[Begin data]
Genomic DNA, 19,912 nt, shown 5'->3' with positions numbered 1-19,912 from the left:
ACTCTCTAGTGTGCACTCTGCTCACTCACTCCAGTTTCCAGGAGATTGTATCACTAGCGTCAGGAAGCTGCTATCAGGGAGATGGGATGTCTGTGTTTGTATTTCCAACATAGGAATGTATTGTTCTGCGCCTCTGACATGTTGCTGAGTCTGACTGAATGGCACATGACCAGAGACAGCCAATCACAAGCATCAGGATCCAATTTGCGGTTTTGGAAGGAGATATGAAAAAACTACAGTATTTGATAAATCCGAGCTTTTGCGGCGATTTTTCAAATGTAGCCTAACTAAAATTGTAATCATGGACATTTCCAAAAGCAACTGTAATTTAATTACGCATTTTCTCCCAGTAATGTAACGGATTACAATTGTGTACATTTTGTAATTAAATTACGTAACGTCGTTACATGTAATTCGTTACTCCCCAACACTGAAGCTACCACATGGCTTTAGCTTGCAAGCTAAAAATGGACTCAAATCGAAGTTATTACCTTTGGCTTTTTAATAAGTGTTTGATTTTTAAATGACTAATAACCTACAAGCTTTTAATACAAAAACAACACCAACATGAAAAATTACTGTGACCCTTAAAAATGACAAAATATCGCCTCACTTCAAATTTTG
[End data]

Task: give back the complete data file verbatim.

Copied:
Genomic DNA, 19,912 nt, shown 5'->3' with positions numbered 1-19,912 from the left:
ACTCTCTAGTGTGCACTCTGCTCACTCACTCCAGTTTCCAGGAGATTGTATCACTAGCGTCAGGAAGCTGCTATCAGGGAGATGGGATGTCTGTGTTTGTATTTCCAACATAGGAATGTATTGTTCTGCGCCTCTGACATGTTGCTGAGTCTGACTGAATGGCACATGACCAGAGACAGCCAATCACAAGCATCAGGATCCAATTTGCGGTTTTGGAAGGAGATATGAAAAAACTACAGTATTTGATAAATCCGAGCTTTTGCGGCGATTTTTCAAATGTAGCCTAACTAAAATTGTAATCATGGACATTTCCAAAAGCAACTGTAATTTAATTACGCATTTTCTCCCAGTAATGTAACGGATTACAATTGTGTACATTTTGTAATTAAATTACGTAACGTCGTTACATGTAATTCGTTACTCCCCAACACTGAAGCTACCACATGGCTTTAGCTTGCAAGCTAAAAATGGACTCAAATCGAAGTTATTACCTTTGGCTTTTTAATAAGTGTTTGATTTTTAAATGACTAATAACCTACAAGCTTTTAATACAAAAACAACACCAACATGAAAAATTACTGTGACCCTTAAAAATGACAAAATATCGCCTCACTTCAAATTTTG